For the CJEU however, there does not seem to be any problem by applying the Pinckney ruling to the case at hand. What lies behind this must be some sort of attribution of effects with regard to the place where the damage occurred. The Court seems to be much more susceptible to such attribution on the effects-side rather than on the causation-side. Why this is the case is not answered by the Court, nor does it give any sort of criteria in which cases such attribution of effects may be permissible. One can imagine that the mosaic principle on the effects-side incites the Court to that much more relaxed attitude but since the Court does not say a word about all that there is much to be explored about this relatively new concept of attribution of effects and its potential limits.

11th Edition of Mayer and Heuzé’s Private International Law

A new edition of Pierre Mayer and Vincent Heuzé’s leading treaty on French private international law is scheduled for publication in June.

Mayer is professor emeritus, and Heuzé currently teaches, at Paris I (Panthéon-Sorbonne) School of Law.

More details on the book can be found here.

Chinese Supreme Court to Rule on Power of Foreign Insolvency Official


Moses on the Arbitration/Litigation Interface in Europe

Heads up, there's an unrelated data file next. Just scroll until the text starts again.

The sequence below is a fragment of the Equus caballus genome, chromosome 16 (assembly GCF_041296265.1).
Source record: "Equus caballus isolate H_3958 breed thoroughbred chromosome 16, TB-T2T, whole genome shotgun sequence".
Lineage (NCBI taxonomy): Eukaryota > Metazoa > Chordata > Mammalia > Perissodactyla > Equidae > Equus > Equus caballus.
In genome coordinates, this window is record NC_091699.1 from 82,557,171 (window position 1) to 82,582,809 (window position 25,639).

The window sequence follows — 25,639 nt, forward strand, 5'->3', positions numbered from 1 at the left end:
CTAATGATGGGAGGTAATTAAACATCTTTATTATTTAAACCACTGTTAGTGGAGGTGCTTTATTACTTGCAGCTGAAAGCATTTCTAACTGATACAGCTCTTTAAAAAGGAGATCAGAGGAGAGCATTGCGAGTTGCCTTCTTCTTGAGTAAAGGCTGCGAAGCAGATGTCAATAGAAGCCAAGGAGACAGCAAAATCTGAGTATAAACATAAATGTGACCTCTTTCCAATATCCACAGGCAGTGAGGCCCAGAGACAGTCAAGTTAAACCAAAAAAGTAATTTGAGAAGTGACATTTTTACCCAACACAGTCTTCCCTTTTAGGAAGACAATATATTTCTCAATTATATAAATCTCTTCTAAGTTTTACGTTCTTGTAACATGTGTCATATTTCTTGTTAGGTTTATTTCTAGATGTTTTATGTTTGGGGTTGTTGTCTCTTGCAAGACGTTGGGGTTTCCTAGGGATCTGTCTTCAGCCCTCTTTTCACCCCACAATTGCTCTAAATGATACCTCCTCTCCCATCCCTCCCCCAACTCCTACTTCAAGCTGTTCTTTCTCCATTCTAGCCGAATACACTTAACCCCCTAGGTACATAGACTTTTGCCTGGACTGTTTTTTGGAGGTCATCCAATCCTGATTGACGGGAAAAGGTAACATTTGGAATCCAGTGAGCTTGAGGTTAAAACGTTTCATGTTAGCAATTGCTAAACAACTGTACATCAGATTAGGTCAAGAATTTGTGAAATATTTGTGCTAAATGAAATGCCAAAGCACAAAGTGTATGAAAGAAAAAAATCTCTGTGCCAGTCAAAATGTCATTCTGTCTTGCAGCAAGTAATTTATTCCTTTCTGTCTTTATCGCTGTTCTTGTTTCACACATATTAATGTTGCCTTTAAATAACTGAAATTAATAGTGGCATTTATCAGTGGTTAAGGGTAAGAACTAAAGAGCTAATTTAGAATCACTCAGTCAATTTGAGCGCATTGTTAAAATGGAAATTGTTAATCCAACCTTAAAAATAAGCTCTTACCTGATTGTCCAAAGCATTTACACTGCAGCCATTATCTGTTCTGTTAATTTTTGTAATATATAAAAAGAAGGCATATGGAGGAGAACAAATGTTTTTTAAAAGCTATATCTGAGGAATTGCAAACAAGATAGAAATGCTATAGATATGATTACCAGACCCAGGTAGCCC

Margaret Moses (Loyola University Chicago Law School) has posted Arbitration/Litigation Interface: The European Debate on SSRN.

Concerns over the interface between arbitration and litigation have been at the core of a debate in the European Union that has culminated in the issuance of the Recast Brussels Regulation (the “Recast”), effective January 2015. The Recast does not provide a fully transparent and predictable interface between international arbitration and cross-border litigation. Primarily, it does not prevent parallel proceedings, which occur when one party that had agreed to arbitrate nonetheless goes to court, while the other party proceeds with arbitration. These parallel proceedings undermine the effectiveness of arbitration because of the increased cost, inefficiency and delay, as well as the high risk of inconsistent judgments.